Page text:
WASHINGTON — Today the U.S. House of Representatives passed the FY19 appropriations bill for the Departments of Labor, HHS, Education, and Defense. The final version of the bill, already passed by the Senate, removes the “Aderholt Amendment” — language that was added to the bill in the House appropriations committee in July that would have required states to allow taxpayer-funded foster care and adoption agencies to turn away qualified parents based on religion, sexual orientation, gender identity or family structure.
Denise Brogan-Kator, chief policy officer for Family Equality Council, said today: “Over 300 child welfare, civil rights and faith organizations under the umbrella of the Every Child Deserves a Family Campaign successfully mobilized to press Congress to say no to depriving foster children of loving homes and needed services. The Aderholt amendment had broken the cardinal rule of child welfare — that the needs of children should come first.”
The Aderholt Amendment also required states to allow foster care and adoption agencies to deny a broad range of child welfare services to foster children based on religious or moral beliefs, cutting their funding if they did not comply. The 44 states that prohibit such service denials and discrimination would have stood to lose up to 15% of their child welfare funding, placing a staggering total of $1.04 billion of this funding at risk.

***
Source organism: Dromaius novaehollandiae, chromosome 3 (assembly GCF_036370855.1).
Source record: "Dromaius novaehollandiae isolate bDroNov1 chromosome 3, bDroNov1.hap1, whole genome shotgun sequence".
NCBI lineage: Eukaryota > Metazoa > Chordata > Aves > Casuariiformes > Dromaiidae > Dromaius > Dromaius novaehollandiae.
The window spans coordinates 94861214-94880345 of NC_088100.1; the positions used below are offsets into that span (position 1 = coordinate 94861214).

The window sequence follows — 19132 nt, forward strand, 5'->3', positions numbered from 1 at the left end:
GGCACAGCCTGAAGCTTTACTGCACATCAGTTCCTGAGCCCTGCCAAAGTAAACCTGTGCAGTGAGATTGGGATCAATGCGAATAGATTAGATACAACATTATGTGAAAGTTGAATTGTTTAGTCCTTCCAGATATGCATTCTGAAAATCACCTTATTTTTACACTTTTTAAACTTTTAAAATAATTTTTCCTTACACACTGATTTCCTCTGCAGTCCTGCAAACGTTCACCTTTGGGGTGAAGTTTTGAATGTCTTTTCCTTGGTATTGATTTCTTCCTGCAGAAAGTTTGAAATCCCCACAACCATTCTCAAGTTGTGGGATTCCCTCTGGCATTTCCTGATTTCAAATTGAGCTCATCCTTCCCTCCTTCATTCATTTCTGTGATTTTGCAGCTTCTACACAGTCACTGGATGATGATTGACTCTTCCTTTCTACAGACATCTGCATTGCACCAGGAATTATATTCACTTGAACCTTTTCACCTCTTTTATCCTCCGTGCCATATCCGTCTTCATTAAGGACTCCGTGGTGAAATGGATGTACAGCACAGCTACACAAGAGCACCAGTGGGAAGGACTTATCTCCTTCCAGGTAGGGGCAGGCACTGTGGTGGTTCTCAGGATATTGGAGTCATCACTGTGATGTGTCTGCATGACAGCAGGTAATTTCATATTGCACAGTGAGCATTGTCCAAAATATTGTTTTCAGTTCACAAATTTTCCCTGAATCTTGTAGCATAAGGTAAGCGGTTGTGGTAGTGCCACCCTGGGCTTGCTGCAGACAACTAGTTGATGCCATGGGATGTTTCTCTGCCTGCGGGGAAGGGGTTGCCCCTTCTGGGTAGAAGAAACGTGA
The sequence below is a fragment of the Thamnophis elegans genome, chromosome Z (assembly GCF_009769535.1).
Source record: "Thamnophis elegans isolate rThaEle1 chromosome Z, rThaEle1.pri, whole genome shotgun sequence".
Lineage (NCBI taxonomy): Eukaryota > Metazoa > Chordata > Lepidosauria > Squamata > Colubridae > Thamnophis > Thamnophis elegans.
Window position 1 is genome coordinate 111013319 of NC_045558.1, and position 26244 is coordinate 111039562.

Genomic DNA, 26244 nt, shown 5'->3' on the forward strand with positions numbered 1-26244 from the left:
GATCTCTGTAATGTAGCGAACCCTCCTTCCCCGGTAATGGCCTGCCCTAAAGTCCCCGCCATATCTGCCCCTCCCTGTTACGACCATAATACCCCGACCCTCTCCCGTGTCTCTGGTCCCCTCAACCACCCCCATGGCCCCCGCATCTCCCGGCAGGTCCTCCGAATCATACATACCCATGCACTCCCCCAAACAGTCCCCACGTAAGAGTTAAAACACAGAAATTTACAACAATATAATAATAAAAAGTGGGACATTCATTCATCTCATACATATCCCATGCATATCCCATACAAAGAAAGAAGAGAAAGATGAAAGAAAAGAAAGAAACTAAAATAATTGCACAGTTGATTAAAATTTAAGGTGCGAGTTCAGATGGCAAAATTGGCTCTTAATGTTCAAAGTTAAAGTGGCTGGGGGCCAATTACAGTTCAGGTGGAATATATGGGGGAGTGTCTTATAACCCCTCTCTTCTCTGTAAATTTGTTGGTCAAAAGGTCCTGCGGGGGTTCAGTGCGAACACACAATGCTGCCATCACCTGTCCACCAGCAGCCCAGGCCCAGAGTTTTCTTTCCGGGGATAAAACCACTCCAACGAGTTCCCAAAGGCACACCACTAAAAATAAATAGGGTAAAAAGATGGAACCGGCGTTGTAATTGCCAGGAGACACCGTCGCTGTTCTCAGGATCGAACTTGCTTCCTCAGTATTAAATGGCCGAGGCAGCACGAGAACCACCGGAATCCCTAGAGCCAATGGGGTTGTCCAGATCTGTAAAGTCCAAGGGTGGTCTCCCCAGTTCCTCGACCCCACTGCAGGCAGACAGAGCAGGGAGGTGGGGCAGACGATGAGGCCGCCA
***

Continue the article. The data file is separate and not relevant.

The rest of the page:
U.S. Congresswoman Rosa DeLauro (D–CT), Ranking Member on the Labor, Health and Human Services, and Education Appropriations Subcommittee, said:
“I was proud to fight to ensure that the Aderholt amendment—which would have inserted bigotry and discrimination into our foster care and adoption systems—was removed from this year’s Labor, Health and Human Services, and Education funding bill. Children deserve to live in safe, happy, and healthy permanent homes, and their best interests should always be placed first. No qualified adoptive and foster care parent should be discriminated against, period.”
Following the addition of the foster care and adoption “license to discriminate” Aderholt Amendment to the House appropriations bill, forty Senators led by Sen. Ron Wyden (D-OR) signed a letter to Senate appropriations committee leaders Shelby (R-AL) and Leahy (D-VT) in opposition to the amendment, demonstrating that the bill with this language could not reach the Senate’s sixty vote threshold for passage. Hundreds of child welfare, LGBTQ, faith, and allied organizations also signed letters to appropriators urging them to drop the discriminatory measure. We applaud all who worked to defeat this measure, for the benefit of all in the nation’s foster care system.
Family Equality Council advances legal and lived equality for LGBTQ families, and for those who wish to form them, through building community, changing hearts and minds, and driving policy change.
Press release from Family Equality Council